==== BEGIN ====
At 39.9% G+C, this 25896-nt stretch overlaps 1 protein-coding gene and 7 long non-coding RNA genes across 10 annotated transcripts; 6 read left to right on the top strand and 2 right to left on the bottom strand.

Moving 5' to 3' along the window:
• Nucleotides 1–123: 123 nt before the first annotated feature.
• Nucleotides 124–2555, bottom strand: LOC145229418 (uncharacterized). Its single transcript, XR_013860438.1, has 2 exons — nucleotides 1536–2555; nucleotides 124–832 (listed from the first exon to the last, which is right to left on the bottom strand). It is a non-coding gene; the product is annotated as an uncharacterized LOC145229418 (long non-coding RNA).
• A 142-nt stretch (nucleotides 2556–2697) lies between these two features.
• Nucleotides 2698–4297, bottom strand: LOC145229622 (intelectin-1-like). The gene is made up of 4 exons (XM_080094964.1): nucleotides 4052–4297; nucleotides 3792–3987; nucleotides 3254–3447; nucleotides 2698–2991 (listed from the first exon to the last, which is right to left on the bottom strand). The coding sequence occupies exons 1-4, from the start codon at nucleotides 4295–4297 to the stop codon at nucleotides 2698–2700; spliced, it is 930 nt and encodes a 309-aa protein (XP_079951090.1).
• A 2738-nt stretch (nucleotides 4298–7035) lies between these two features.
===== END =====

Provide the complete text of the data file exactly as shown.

At 39.9% G+C, this 25896-nt stretch overlaps 1 protein-coding gene and 7 long non-coding RNA genes across 10 annotated transcripts; 6 read left to right on the top strand and 2 right to left on the bottom strand.

Moving 5' to 3' along the window:
• Nucleotides 1–123: 123 nt before the first annotated feature.
• Nucleotides 124–2555, bottom strand: LOC145229418 (uncharacterized). Its single transcript, XR_013860438.1, has 2 exons — nucleotides 1536–2555; nucleotides 124–832 (listed from the first exon to the last, which is right to left on the bottom strand). It is a non-coding gene; the product is annotated as an uncharacterized LOC145229418 (long non-coding RNA).
• A 142-nt stretch (nucleotides 2556–2697) lies between these two features.
• Nucleotides 2698–4297, bottom strand: LOC145229622 (intelectin-1-like). The gene is made up of 4 exons (XM_080094964.1): nucleotides 4052–4297; nucleotides 3792–3987; nucleotides 3254–3447; nucleotides 2698–2991 (listed from the first exon to the last, which is right to left on the bottom strand). The coding sequence occupies exons 1-4, from the start codon at nucleotides 4295–4297 to the stop codon at nucleotides 2698–2700; spliced, it is 930 nt and encodes a 309-aa protein (XP_079951090.1).
• A 2738-nt stretch (nucleotides 4298–7035) lies between these two features.